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I am looking for an Iterative Resolver server - a server that would handle the DNS resolutions for PC users in an environment. I am well aware of the Microsoft DNS and Bind, and also of free services like Google DNS and OpenDNS.

However, I am looking for alternative solution which I can install on premise. Any suggestions recommendations? (paid - free - or open source)

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Looking for a bit of insight: What's wrong with MS DNS or BIND? They both fulfill the requirements of your question. – Chris S Aug 31 '11 at 14:54
MS DNS won't do DNSSEC validation, if that matters. – Alnitak Aug 31 '11 at 15:28
Is not about what is wrong with MS or Bind. They all have pros and cons. I did not want to be stuck with selecting between the two, I wanted to test alternatives. – GeorgeU Sep 7 '11 at 21:13

I usually install a linux box with unbound to act as a resolver for the network. It's simple enough to configure on Debian: just install the system, then unbound and make it listen on the LAN interface instead of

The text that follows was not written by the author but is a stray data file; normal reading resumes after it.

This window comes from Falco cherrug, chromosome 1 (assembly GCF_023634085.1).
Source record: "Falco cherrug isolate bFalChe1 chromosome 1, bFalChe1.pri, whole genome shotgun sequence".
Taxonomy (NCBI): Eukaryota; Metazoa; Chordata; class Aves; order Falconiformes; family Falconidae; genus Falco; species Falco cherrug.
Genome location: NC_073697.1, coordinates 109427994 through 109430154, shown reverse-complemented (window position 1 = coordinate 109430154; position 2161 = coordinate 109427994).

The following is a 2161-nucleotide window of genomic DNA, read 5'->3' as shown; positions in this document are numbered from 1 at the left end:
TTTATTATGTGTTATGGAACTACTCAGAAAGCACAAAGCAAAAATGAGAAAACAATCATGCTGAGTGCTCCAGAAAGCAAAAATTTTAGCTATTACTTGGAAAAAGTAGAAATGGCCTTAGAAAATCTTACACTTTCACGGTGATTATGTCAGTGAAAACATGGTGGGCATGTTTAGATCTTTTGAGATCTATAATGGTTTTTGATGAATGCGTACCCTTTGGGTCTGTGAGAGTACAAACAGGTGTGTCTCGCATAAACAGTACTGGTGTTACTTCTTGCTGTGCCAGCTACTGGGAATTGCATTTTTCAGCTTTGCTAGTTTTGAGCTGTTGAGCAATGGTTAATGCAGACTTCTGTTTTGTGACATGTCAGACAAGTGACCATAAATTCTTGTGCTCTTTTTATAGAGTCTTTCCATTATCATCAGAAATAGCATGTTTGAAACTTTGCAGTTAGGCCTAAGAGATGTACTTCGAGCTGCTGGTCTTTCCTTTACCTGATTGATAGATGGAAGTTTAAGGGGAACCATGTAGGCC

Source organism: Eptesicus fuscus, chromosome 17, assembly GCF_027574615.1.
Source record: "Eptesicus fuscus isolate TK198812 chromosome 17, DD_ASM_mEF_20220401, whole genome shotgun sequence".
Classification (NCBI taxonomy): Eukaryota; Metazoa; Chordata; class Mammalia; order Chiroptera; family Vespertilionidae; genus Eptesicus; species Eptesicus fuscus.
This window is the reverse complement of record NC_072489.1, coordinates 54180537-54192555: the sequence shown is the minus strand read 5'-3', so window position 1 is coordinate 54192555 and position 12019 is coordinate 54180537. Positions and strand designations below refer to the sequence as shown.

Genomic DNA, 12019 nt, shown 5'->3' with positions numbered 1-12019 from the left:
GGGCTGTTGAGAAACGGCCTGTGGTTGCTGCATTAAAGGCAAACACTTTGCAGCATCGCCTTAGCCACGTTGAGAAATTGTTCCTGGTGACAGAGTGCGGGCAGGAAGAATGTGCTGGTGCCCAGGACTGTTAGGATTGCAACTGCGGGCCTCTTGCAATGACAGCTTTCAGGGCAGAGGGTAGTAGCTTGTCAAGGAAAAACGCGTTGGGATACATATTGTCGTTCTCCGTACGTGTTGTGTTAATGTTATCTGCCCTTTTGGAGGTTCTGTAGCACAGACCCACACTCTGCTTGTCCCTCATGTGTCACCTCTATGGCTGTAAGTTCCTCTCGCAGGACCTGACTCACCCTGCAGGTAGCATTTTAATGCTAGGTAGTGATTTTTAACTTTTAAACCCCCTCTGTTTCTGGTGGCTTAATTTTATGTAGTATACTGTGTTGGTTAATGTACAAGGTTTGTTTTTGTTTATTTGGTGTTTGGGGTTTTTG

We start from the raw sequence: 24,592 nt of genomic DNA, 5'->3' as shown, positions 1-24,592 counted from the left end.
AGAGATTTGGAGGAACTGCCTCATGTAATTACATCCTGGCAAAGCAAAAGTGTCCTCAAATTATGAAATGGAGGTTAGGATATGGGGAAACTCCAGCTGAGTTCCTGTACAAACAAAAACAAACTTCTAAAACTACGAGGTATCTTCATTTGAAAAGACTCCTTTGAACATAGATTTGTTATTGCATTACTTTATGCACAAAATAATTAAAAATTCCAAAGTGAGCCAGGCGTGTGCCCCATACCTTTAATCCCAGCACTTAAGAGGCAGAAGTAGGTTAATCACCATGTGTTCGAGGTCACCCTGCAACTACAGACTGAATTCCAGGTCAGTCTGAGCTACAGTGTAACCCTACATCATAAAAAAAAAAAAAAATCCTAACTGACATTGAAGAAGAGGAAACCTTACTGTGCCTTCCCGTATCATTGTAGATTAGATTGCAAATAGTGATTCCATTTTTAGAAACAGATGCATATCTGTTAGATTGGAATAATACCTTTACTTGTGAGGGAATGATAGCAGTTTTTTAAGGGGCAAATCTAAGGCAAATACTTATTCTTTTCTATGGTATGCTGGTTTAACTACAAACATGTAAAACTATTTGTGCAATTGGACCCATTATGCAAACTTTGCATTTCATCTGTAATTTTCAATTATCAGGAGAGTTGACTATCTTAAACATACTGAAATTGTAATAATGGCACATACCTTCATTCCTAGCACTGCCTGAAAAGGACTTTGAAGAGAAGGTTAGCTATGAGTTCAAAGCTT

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Both Bind and Microsoft's implementation can be - and usually are - installed on premise. Bind is also free, and requires a U*X like operating system, usually linux, though I think I remember a windoze implementation existed. MS's' comes with any "server" OS (not free). (If you chose the linux path, you will also find there's a smattering of "lite" resolvers you could use instead of bind.)

So before we probe any further, could you clarify why MS/Bind do not satisfy you?


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BIND does exist for Windows, as does Unbound. – Alnitak Aug 31 '11 at 15:21
I simply wanted to test and compare different solutions. Did not want to be stuck to those default 2 DNS resolver solutions. – GeorgeU Sep 7 '11 at 21:10
If so, then dnsmasq (linux) may be for you. It also bundles a dhcp server (which I believe can be turned off). There is also something called (I think) djbdns, which I cannot stand in the least - but then, I cannot stand qmail, either (same author/philosophy). If you like qmail, you may want to look into that. As far as "stuck" goes, BIND was - and still is, AFAIK - the reference implementation for nameservers. Please also note that, in AD - or even windows domain - situations, turning off nameserving in the DC is a real PITA. – Alien Life Form Sep 14 '11 at 7:09

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